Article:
Article by Tara Parker-Pope, New York Times, Updated: January 08, 2011 10:49 IST
A lasting marriage does not always signal a happy marriage. Plenty of miserable couples have stayed together for children, religion or other practical reasons.
But for many couples, it's just not enough to stay together. They want a relationship that is meaningful and satisfying. In short, they want a sustainable marriage.
"The things that make a marriage last have more to do with communication skills, mental health, social support, stress - those are the things that allow it to last or not," says Arthur Aron, a psychology professor who directs the Interpersonal Relationships Laboratory at the State University of New York at Stony Brook. "But those things don't necessarily make it meaningful or enjoyable or sustaining to the individual."
The notion that the best marriages are those that bring satisfaction to the individual may seem counterintuitive. After all, isn't marriage supposed to be about putting the relationship first?
For centuries, marriage was viewed as an economic and social institution, and the emotional and intellectual needs of the spouses were secondary to the survival of the marriage itself. But in modern relationships, people are looking for a partnership, and they want partners who make their lives more interesting.
Dr Aron and Gary W Lewandowski Jr, a professor at Monmouth University in New Jersey, have studied how individuals use a relationship to accumulate knowledge and experiences, a process called "self-expansion." Research shows that the more self-expansion people experience from their partner, the more committed and satisfied they are in the relationship.
To measure this, Dr Lewandowski developed a series of questions for couples: How much has being with your partner resulted in your learning new things? How much has knowing your partner made you a better person?
"If you're seeking self-growth and obtain it from your partner, then that puts your partner in a pretty important position," he explains. "And being able to help your partner's self-expansion would be pretty pleasing to yourself."
The concept explains why people are delighted when dates treat them to new experiences, like a weekend away. But self-expansion isn't just about exotic experiences. Individuals experience personal growth through their partners in big and small ways. It happens when they introduce new friends, or casually talk about a new restaurant or a fascinating story in the news.
The effect of self-expansion is particularly pronounced when people first fall in love. In research at the University of California at Santa Cruz, 325 undergraduate students were given questionnaires five times over 10 weeks. They were asked, "Who are you today?" and given three minutes to describe themselves. They were also asked about recent experiences, including whether they had fallen in love.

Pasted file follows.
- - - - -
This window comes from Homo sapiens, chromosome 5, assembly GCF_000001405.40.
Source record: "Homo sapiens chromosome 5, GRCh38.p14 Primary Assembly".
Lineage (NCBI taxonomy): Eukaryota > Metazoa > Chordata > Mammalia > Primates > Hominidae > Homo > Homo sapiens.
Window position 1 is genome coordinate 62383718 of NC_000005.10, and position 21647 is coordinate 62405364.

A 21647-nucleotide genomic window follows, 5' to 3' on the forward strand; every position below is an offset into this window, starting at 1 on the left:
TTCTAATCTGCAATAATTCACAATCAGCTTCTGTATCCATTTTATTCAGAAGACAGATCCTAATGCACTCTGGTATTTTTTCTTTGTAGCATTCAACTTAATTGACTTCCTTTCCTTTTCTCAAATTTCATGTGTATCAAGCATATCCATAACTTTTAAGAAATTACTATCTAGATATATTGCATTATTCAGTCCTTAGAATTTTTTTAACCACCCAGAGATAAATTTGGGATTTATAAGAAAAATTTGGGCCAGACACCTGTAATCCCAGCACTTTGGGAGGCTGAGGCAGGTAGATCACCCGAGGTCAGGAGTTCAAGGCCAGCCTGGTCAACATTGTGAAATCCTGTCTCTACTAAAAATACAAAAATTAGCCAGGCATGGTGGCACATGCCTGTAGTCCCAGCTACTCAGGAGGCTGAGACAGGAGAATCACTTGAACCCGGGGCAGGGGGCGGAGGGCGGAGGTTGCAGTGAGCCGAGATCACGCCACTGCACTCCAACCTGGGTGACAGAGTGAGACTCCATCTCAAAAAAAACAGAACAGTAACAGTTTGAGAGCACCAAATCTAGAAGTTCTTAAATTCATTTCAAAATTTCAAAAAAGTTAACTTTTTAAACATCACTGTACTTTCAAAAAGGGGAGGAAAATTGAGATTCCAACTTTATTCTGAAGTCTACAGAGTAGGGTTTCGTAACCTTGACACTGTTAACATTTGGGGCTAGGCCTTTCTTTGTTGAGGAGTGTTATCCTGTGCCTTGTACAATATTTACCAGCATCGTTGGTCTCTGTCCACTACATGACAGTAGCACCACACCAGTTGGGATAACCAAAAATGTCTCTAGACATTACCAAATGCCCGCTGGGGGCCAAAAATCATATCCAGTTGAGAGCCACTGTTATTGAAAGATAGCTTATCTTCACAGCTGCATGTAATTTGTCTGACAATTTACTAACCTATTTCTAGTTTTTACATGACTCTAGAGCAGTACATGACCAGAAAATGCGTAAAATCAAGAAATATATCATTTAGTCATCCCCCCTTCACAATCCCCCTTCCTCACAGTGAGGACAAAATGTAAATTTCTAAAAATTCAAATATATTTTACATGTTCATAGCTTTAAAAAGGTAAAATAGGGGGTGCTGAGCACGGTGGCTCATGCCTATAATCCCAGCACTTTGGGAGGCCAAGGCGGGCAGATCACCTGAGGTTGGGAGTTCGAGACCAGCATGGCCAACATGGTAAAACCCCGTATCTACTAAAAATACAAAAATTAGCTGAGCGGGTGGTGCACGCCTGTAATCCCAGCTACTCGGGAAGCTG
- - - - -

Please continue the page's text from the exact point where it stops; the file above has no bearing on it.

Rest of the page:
After students reported falling in love, they used more varied words in their self-descriptions. The new relationships had literally broadened the way they looked at themselves.
"You go from being a stranger to including this person in the self, so you suddenly have all of these social roles and identities you didn't have before," explains Dr Aron, who co-authored the research. "When people fall in love that happens rapidly, and it's very exhilarating."
Additional research suggests that spouses eventually adopt the traits of the other - and become slower to distinguish differences between them, or slower to remember which skills belong to which spouse.
In experiments by Dr Aron, participants rated themselves and their partners on a variety of traits, like "ambitious" or "artistic." A week later, the subjects returned to the lab and were shown the list of traits and asked to indicate which ones described them.
People responded the quickest to traits that were true of both them and their partner. When the trait described only one person, the answer came more slowly. The delay was measured in milliseconds, but nonetheless suggested that when individuals were particularly close to someone, their brains were slower to distinguish between their traits and those of their spouses.
"It's easy to answer those questions if you're both the same," Dr Lewandowski explains. "But if it's just true of you and not of me, then I have to sort it out. It happens very quickly, but I have to ask myself, 'Is that me or is that you?' "
It's not that these couples lost themselves in the marriage; instead, they grew in it. Activities, traits and behaviours that had not been part of their identity before the relationship were now an essential part of how they experienced life.
All of this can be highly predictive for a couple's long-term happiness. One scale designed by Dr Aron and colleagues depicts seven pairs of circles. The first set is side by side. With each new set, the circles begin to overlap until they are nearly on top of one another. Couples choose the set of circles that best represents their relationship. In a 2009 report in the journal Psychological Science, people bored in their marriages were more likely to choose the more separate circles. Partners involved in novel and interesting experiences together were more likely to pick one of the overlapping circles and less likely to report boredom. "People have a fundamental motivation to improve the self and add to who they are as a person," Dr. Lewandowski says. "If your partner is helping you become a better person, you become happier and more satisfied in the relationship."